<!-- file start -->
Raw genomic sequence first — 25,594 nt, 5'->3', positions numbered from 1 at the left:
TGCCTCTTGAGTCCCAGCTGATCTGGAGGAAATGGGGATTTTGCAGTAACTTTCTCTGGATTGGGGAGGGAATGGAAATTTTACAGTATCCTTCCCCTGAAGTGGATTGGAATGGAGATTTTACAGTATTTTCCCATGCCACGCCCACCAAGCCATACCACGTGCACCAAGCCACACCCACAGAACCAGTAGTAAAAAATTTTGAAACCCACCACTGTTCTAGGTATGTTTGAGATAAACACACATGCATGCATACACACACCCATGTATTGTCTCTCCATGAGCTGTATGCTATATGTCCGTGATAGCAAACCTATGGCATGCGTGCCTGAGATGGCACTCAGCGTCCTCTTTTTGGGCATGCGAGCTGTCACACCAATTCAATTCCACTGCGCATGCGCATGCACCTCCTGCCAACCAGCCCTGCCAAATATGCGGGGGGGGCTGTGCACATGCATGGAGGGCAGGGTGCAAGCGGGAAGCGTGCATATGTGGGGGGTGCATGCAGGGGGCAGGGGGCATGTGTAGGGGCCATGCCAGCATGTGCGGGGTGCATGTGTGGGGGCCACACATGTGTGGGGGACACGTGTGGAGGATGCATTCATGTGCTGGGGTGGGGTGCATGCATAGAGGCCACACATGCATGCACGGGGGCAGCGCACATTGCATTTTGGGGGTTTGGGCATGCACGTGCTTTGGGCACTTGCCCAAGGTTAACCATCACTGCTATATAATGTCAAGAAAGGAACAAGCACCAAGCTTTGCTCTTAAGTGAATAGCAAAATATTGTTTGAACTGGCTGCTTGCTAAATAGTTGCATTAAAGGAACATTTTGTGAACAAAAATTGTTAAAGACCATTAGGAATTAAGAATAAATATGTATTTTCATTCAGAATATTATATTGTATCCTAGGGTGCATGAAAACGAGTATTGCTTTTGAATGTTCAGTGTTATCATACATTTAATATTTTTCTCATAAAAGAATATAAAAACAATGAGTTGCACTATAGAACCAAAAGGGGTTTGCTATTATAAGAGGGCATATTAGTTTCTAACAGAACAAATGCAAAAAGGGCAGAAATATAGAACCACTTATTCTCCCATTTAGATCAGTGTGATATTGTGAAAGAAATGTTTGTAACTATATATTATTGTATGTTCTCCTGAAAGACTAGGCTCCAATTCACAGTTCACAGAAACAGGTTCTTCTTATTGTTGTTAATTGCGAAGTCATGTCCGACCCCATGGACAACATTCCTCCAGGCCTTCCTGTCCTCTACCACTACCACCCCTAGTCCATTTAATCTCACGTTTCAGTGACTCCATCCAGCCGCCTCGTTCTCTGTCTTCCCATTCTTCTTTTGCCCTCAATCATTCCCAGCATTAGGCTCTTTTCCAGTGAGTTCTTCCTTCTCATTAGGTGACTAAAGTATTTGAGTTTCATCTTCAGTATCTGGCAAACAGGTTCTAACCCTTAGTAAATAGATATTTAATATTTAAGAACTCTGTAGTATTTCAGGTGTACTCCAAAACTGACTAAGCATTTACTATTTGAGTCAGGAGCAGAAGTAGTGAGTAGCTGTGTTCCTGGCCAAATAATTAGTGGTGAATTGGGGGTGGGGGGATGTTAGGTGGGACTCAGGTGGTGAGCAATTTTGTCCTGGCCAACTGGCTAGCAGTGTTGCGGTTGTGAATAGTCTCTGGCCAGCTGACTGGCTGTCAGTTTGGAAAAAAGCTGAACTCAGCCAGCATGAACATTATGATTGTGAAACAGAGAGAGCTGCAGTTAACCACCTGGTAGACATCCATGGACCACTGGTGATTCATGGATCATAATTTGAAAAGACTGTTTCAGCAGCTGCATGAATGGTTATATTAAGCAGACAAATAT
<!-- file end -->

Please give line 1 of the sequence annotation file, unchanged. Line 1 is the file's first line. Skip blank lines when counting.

Raw genomic sequence first — 25,594 nt, 5'->3', positions numbered from 1 at the left: